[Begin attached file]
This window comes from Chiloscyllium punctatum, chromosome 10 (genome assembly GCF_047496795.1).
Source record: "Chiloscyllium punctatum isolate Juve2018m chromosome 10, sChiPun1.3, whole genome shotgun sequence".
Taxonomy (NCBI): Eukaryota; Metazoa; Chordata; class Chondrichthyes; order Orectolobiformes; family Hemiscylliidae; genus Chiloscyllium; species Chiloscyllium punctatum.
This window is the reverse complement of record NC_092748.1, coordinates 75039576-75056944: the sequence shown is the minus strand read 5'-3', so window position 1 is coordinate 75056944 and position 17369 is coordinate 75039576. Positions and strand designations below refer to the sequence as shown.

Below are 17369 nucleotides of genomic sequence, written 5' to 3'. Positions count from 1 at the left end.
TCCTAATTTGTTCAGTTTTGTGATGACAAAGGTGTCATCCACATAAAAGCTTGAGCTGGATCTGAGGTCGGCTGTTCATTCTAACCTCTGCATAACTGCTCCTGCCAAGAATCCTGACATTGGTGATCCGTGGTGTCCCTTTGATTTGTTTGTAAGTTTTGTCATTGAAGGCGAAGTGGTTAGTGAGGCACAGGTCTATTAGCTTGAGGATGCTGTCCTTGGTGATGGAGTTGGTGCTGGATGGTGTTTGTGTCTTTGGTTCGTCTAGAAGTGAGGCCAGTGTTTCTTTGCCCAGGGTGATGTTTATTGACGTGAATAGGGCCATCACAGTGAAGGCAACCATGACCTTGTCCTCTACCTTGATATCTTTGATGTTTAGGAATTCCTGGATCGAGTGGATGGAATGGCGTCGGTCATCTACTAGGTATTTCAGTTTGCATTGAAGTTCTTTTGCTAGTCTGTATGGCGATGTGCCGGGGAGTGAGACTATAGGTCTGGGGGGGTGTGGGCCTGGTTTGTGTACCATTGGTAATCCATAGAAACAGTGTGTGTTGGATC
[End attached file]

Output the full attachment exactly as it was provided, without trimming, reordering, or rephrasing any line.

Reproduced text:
This window comes from Chiloscyllium punctatum, chromosome 10 (genome assembly GCF_047496795.1).
Source record: "Chiloscyllium punctatum isolate Juve2018m chromosome 10, sChiPun1.3, whole genome shotgun sequence".
Taxonomy (NCBI): Eukaryota; Metazoa; Chordata; class Chondrichthyes; order Orectolobiformes; family Hemiscylliidae; genus Chiloscyllium; species Chiloscyllium punctatum.
This window is the reverse complement of record NC_092748.1, coordinates 75039576-75056944: the sequence shown is the minus strand read 5'-3', so window position 1 is coordinate 75056944 and position 17369 is coordinate 75039576. Positions and strand designations below refer to the sequence as shown.

Below are 17369 nucleotides of genomic sequence, written 5' to 3'. Positions count from 1 at the left end.
TCCTAATTTGTTCAGTTTTGTGATGACAAAGGTGTCATCCACATAAAAGCTTGAGCTGGATCTGAGGTCGGCTGTTCATTCTAACCTCTGCATAACTGCTCCTGCCAAGAATCCTGACATTGGTGATCCGTGGTGTCCCTTTGATTTGTTTGTAAGTTTTGTCATTGAAGGCGAAGTGGTTAGTGAGGCACAGGTCTATTAGCTTGAGGATGCTGTCCTTGGTGATGGAGTTGGTGCTGGATGGTGTTTGTGTCTTTGGTTCGTCTAGAAGTGAGGCCAGTGTTTCTTTGCCCAGGGTGATGTTTATTGACGTGAATAGGGCCATCACAGTGAAGGCAACCATGACCTTGTCCTCTACCTTGATATCTTTGATGTTTAGGAATTCCTGGATCGAGTGGATGGAATGGCGTCGGTCATCTACTAGGTATTTCAGTTTGCATTGAAGTTCTTTTGCTAGTCTGTATGGCGATGTGCCGGGGAGTGAGACTATAGGTCTGGGGGGGTGTGGGCCTGGTTTGTGTACCATTGGTAATCCATAGAAACAGTGTGTGTTGGATC